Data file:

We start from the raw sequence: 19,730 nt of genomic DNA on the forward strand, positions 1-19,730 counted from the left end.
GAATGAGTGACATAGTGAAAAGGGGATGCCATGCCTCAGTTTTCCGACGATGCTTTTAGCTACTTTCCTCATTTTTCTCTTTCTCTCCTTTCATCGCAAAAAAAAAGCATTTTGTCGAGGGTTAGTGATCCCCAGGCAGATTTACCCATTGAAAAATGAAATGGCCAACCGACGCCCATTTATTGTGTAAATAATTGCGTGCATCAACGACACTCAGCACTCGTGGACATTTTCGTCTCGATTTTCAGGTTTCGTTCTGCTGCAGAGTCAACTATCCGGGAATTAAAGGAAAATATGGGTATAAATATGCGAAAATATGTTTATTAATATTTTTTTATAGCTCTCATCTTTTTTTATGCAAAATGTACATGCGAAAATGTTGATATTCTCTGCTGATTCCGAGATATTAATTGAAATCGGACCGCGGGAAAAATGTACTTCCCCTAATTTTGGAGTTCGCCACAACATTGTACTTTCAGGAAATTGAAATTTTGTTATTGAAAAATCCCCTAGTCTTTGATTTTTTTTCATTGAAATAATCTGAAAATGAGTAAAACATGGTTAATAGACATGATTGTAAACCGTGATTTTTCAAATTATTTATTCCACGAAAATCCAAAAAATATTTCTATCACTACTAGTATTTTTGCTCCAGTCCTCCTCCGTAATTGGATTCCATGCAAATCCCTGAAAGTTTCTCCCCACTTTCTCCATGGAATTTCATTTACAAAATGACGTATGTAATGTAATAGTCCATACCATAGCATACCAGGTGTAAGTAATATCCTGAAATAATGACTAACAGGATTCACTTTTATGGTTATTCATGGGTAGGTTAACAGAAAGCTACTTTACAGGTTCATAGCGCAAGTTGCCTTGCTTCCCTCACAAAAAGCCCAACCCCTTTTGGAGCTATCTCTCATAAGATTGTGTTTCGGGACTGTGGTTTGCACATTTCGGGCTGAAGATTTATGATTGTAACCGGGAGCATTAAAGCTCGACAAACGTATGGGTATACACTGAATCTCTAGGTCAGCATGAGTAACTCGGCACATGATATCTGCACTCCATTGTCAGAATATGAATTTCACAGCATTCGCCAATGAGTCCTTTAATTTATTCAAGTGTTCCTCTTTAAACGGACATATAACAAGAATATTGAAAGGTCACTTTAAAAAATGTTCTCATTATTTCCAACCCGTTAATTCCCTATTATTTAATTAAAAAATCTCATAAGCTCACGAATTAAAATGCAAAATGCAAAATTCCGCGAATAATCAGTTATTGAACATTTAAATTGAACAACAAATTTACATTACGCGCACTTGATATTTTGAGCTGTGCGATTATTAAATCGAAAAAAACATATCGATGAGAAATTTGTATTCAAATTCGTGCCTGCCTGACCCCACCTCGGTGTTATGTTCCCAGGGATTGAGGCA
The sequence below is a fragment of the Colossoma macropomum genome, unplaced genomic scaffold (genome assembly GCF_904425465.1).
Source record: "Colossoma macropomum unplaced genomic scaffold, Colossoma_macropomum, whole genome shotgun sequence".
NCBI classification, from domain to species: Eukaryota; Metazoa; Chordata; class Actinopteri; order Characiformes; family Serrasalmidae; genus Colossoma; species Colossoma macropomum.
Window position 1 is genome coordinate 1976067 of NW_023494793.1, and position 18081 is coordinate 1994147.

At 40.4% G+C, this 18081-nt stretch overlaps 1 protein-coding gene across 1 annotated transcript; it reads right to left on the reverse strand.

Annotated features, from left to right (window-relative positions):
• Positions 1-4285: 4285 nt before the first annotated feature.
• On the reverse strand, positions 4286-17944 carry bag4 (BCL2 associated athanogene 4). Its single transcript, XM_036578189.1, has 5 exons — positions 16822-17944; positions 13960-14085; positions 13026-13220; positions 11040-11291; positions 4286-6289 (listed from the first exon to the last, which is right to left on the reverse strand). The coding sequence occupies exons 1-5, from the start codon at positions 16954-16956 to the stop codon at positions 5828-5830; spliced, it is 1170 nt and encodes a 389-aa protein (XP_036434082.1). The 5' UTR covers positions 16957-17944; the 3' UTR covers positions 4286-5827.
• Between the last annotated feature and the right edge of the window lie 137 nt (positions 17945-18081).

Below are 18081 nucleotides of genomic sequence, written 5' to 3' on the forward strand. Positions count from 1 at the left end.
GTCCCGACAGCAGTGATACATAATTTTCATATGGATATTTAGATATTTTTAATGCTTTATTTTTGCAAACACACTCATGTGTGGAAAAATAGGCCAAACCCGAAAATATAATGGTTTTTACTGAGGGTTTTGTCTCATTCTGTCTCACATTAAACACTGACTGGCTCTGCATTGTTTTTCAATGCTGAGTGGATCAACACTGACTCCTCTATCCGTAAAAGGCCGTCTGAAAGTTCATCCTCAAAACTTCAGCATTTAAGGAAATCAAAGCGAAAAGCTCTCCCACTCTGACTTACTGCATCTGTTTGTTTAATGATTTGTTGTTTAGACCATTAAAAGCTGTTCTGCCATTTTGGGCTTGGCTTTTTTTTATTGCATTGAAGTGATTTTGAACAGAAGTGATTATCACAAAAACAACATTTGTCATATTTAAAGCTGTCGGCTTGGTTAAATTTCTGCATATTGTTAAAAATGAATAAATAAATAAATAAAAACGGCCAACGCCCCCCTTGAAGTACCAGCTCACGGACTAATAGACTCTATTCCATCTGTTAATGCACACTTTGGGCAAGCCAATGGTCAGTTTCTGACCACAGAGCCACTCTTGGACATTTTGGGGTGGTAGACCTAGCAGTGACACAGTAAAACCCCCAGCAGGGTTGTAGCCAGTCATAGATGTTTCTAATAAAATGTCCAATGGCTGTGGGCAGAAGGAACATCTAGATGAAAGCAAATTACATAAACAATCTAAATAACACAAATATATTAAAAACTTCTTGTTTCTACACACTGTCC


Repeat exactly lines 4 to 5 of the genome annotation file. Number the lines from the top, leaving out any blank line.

Source record: "Colossoma macropomum unplaced genomic scaffold, Colossoma_macropomum, whole genome shotgun sequence".
NCBI classification, from domain to species: Eukaryota; Metazoa; Chordata; class Actinopteri; order Characiformes; family Serrasalmidae; genus Colossoma; species Colossoma macropomum.